• Cut the PVC pipe into sections 30-36" long (depending on how deep you can get the hole, in CT the soil is so rocky, 24" is pushing it in some places - my pipes were 30")
  • Center the PVC pipe in the hole and fill with rocks from the hole and then with remaining dirt. Or, if you do not have rocky soil, grab a few bags of Quikrete to cement the hole. - Make sure the PVC is plumb and straight.

  • Take a pipe cap, drill a hole in the center to match the diameter of your eye bolt. Place the eye bolt in the cap, cinch the nut to cap and eye. Thread the cap and eye bolt onto the end of one galvanized pipe section.
  • Thread the Union onto the other end of the pipe and add in a second 10' section to make a 20' pole. Complete this twice.

  • BEFORE you place the poles into the PVC anchors in your holes, string your wire through both of the pole end caps. Tie your coir twine to the wire between the poles and prepare to lift.

  • Placing the poles IS NOT EASY. I suggest finding a friend and promising a homebrew or two to help lift all of this into place. Place the bottom of the poles into the PVC anchor sleeve and sink the pole to the bottom. Your height should be around 18' which is a great height for hops.
  • Make sure that your wire is secured as you raise the poles. You will need to anchor the wire at both ends. I used a masonry bit, masonry anchor and ?" eye bolt to anchor the wire to a nearby boulder. The other end I attached to a winch to tighten and lower the hops.

Thanks for checking out my first DIY post. I'm working on my fermentation chamber post as well. Next year, trellis design #3 with some Centennial hops (first crop was Cascade).
If you have any questions, post below - or send me a PM and I'll be happy to add any necessary information as suggested or asked in a question.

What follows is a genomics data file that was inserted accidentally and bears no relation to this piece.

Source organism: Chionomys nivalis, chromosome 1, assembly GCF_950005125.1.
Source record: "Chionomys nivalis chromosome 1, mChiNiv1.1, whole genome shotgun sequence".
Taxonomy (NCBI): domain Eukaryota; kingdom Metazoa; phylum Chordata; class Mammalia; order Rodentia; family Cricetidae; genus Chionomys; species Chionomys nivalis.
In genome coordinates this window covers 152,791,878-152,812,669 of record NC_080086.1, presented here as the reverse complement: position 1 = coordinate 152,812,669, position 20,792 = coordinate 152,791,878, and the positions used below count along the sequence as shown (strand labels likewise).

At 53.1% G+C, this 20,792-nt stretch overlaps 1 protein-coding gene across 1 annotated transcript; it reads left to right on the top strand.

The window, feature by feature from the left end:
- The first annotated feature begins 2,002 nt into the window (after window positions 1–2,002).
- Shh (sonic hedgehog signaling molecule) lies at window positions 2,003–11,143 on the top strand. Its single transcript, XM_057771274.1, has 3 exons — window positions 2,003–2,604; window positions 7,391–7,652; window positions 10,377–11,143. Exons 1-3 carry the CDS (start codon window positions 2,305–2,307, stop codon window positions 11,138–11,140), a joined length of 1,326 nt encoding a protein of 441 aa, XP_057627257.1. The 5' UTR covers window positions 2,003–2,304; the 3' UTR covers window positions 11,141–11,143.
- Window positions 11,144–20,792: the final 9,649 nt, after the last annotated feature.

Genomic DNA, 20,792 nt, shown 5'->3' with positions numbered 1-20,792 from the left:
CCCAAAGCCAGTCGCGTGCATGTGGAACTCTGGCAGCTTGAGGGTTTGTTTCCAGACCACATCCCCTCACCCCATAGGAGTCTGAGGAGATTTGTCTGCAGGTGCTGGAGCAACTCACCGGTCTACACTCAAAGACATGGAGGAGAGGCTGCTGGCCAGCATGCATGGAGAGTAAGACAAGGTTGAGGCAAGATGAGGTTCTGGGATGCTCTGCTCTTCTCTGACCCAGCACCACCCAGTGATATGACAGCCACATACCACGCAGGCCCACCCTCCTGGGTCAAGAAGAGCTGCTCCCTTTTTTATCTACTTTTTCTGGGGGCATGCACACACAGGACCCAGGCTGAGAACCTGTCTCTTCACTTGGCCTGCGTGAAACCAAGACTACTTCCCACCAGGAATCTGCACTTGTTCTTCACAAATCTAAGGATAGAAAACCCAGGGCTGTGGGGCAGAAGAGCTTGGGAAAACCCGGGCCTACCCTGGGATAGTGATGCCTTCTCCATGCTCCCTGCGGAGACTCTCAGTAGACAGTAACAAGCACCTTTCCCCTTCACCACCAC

- Stretch
Great post, very informative.
Down here in the southwest "Full Sun" has a different meaning. Think, scorched, fried, burnt, death... you get the idea.
Has anyone any experience with growing hops in the desert?
Water requirements, shade requirements?
None of the fractional dimensions are showing up for me in Chrome - I think there's a problem with the font and character you used for your dimensions.
That's a pretty sweet backyard set-up! Nice article although I would disagree with your comment of "constant management". If I read that before growing hops I would have shied away. I've found growing hops to be pretty easy. Water here and there and cut back occasional bines. They grow like weeds!
@Grossy, I live in Denver... not desert, but arid. Have had great luck with Cascade and Fuggle in full sun/occasional watering. I bought hops plants, not rhizomes, from these guys: They made suggestions for hops to grow in my area. I'd suggest asking who you plan to buy from what they'd recommend... sure you can find something that'll work.
"Need constant management"--maybe if you want to maximize yield. Really, they grow like weeds, once established. All you need to do is make sure the plants get enough water, especially late in the summer. Cutting back to just a few shoots in the spring is helpful. I'm sure fertilizer would help, too, but it's not necessary.
I'm looking at using this design for my new hop plants, but I'm confused at how you slid 1" galvanized pipe into 1" PVC pipe sleeve -- trying that in the home store showed they are identical in size... Did you use a different diameter PVC by chance? If so, did the "wiggle room" between the sizes cause any issues?
I have the same question as @rob_mcd - are the PVC and the pipe really both the same diameter? I'm thinking of using a scaled down version of this myself.
I lived in Vegas for six years and grew cascade and chinook. Both got a lot of sun and were fine. But you need to make sure they're watered daily. I grew mine in pots, because as you know, the soil there is not good for growing much of anything. You can do raised beds, too. But I grew them in pots and strung a rope along my brick wall fence and I got decent yields from my three plants.